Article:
Chinese products have long been associated with a cheap and cheerful perception that they are not good in terms of quality or ingenuity. The Chinese government has long been aware of this view and keen to change it.

At the turn of the 21st century, it set up a policy called “Going Out” to encourage leading Chinese firms to expand internationally, acquire new technology and the tools to innovate. The two big examples were IT firm Lenovo’s takeover of IBM’s personal computer division in 2005 and Geely automotive’s purchase of Volvo in 2010. Made in China 2025 serves the same purpose – to boost China’s technology and innovation capabilities and to improve the image of Chinese products.

Impressive growth

There is no doubt that China has come a long way since the 1990s. It has built 22,000km of advanced high speed rail network within the last decade, which is more than the rest of the world combined. It is also considered as the global leader in renewable energy and technology, patent filings, commercial drones, industrial robotics and e-commerce and mobile payments.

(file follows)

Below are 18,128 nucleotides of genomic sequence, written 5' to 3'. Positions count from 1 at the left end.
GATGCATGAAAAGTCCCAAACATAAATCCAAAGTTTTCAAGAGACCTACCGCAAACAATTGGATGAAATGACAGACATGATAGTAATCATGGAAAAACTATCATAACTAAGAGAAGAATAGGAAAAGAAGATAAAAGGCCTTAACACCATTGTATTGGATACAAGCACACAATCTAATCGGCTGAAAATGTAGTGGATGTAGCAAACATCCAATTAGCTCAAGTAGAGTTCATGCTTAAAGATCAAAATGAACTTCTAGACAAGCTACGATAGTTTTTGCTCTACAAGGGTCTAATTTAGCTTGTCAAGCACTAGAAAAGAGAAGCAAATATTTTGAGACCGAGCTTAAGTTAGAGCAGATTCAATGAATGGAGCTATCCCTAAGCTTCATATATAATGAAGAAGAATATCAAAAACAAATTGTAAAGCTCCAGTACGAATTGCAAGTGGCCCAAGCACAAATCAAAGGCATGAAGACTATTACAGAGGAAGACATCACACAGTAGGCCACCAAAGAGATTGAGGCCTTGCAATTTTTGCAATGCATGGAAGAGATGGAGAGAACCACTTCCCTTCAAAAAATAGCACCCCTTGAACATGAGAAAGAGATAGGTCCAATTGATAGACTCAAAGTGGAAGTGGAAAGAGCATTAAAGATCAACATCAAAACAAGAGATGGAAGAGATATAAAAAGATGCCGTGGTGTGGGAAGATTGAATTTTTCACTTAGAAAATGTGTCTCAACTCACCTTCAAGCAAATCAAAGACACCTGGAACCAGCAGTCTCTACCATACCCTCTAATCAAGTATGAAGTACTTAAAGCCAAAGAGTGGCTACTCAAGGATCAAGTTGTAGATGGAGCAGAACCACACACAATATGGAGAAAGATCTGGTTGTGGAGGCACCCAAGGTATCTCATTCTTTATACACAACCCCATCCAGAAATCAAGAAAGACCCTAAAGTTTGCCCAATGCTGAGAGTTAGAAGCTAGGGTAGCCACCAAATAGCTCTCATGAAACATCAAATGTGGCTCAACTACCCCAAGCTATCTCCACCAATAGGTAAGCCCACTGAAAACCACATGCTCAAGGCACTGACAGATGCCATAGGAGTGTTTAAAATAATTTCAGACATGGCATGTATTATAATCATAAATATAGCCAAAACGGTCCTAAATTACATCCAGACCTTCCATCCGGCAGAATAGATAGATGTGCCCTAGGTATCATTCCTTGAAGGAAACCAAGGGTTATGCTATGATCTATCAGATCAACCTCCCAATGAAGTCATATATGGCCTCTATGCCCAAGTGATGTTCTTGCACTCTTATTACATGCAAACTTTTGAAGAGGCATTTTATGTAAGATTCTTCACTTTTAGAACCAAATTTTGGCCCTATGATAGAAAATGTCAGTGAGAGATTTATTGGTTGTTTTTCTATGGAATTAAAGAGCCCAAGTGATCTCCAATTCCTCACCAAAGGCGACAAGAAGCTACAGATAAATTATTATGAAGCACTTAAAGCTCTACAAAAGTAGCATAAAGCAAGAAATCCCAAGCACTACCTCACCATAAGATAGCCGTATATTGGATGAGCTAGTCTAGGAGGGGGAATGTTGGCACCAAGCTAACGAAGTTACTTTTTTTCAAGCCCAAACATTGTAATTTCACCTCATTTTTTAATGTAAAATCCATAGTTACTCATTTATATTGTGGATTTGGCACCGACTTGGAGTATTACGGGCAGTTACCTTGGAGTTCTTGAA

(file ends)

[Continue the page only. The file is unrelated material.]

China is already a leader in some tech. shutterstock.com

Chinese telecommunications company Huawei typifies the transformation of Chinese products in recent years. Within the last decade, Huawei has surpassed Ericsson and Nokia to become the world’s biggest telecom equipment supplier and has just overtaken Apple as the world’s second largest smartphone maker, behind Samsung.

What’s more remarkable about these statistics is that Huawei has transformed itself from a cheap phone maker to an accepted premium brand that can compete with Apple and Samsung. Its latest releases the top of the range Huawei P20 Pro will retail for US$1,100 and its top end model Huawei Porsche Design Mate RS will sell for US$2,109 – even more than the iPhone X.

There is no doubt that some in the US are uncomfortable with China’s impressive growth and feel threatened by it. It suggests the current trade dispute is not just about imports and exports, but also an incumbent superpower feeling the threat of a growing challenger.